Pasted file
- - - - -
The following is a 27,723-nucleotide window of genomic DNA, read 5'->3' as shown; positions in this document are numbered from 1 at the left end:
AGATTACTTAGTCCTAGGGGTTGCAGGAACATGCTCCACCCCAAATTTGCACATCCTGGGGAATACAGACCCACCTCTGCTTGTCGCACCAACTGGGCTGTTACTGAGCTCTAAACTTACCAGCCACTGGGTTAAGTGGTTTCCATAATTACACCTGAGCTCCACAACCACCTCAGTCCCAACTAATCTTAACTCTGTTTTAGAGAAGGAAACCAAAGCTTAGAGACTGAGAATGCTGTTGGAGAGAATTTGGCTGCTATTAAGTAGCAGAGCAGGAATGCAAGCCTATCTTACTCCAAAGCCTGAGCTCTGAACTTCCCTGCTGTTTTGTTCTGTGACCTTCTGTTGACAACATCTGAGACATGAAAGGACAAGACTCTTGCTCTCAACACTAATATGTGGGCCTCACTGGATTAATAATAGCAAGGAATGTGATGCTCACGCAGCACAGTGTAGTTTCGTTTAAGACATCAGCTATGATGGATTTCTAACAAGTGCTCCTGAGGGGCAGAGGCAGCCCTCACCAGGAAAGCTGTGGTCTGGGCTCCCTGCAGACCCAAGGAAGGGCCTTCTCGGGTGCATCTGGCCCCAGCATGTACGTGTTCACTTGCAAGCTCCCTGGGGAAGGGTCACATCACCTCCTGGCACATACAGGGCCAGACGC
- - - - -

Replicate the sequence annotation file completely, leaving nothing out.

The following is a 27,723-nucleotide window of genomic DNA, read 5'->3' as shown; positions in this document are numbered from 1 at the left end:
AGATTACTTAGTCCTAGGGGTTGCAGGAACATGCTCCACCCCAAATTTGCACATCCTGGGGAATACAGACCCACCTCTGCTTGTCGCACCAACTGGGCTGTTACTGAGCTCTAAACTTACCAGCCACTGGGTTAAGTGGTTTCCATAATTACACCTGAGCTCCACAACCACCTCAGTCCCAACTAATCTTAACTCTGTTTTAGAGAAGGAAACCAAAGCTTAGAGACTGAGAATGCTGTTGGAGAGAATTTGGCTGCTATTAAGTAGCAGAGCAGGAATGCAAGCCTATCTTACTCCAAAGCCTGAGCTCTGAACTTCCCTGCTGTTTTGTTCTGTGACCTTCTGTTGACAACATCTGAGACATGAAAGGACAAGACTCTTGCTCTCAACACTAATATGTGGGCCTCACTGGATTAATAATAGCAAGGAATGTGATGCTCACGCAGCACAGTGTAGTTTCGTTTAAGACATCAGCTATGATGGATTTCTAACAAGTGCTCCTGAGGGGCAGAGGCAGCCCTCACCAGGAAAGCTGTGGTCTGGGCTCCCTGCAGACCCAAGGAAGGGCCTTCTCGGGTGCATCTGGCCCCAGCATGTACGTGTTCACTTGCAAGCTCCCTGGGGAAGGGTCACATCACCTCCTGGCACATACAGGGCCAGACGC